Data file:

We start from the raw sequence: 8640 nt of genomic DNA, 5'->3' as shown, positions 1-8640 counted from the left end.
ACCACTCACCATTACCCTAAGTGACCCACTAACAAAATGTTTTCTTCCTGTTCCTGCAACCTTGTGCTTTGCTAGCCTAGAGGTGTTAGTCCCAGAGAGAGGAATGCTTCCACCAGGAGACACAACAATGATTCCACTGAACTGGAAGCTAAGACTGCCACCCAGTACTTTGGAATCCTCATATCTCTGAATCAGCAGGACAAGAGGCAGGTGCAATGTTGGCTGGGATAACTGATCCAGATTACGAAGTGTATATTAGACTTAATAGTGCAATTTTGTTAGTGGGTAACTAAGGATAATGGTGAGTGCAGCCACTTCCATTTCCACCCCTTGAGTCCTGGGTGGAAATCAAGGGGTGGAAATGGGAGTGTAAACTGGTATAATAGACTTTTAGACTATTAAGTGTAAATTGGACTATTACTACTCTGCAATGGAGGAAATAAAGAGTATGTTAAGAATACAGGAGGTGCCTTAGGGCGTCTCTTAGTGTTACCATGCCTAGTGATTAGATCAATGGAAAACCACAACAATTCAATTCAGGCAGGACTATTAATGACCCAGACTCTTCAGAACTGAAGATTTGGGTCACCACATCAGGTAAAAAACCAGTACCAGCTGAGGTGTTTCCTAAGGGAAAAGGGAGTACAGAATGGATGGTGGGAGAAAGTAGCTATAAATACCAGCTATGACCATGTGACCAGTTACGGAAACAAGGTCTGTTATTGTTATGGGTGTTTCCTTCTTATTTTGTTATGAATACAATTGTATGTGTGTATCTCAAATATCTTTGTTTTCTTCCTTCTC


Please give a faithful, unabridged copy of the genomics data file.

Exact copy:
We start from the raw sequence: 8640 nt of genomic DNA, 5'->3' as shown, positions 1-8640 counted from the left end.
ACCACTCACCATTACCCTAAGTGACCCACTAACAAAATGTTTTCTTCCTGTTCCTGCAACCTTGTGCTTTGCTAGCCTAGAGGTGTTAGTCCCAGAGAGAGGAATGCTTCCACCAGGAGACACAACAATGATTCCACTGAACTGGAAGCTAAGACTGCCACCCAGTACTTTGGAATCCTCATATCTCTGAATCAGCAGGACAAGAGGCAGGTGCAATGTTGGCTGGGATAACTGATCCAGATTACGAAGTGTATATTAGACTTAATAGTGCAATTTTGTTAGTGGGTAACTAAGGATAATGGTGAGTGCAGCCACTTCCATTTCCACCCCTTGAGTCCTGGGTGGAAATCAAGGGGTGGAAATGGGAGTGTAAACTGGTATAATAGACTTTTAGACTATTAAGTGTAAATTGGACTATTACTACTCTGCAATGGAGGAAATAAAGAGTATGTTAAGAATACAGGAGGTGCCTTAGGGCGTCTCTTAGTGTTACCATGCCTAGTGATTAGATCAATGGAAAACCACAACAATTCAATTCAGGCAGGACTATTAATGACCCAGACTCTTCAGAACTGAAGATTTGGGTCACCACATCAGGTAAAAAACCAGTACCAGCTGAGGTGTTTCCTAAGGGAAAAGGGAGTACAGAATGGATGGTGGGAGAAAGTAGCTATAAATACCAGCTATGACCATGTGACCAGTTACGGAAACAAGGTCTGTTATTGTTATGGGTGTTTCCTTCTTATTTTGTTATGAATACAATTGTATGTGTGTATCTCAAATATCTTTGTTTTCTTCCTTCTC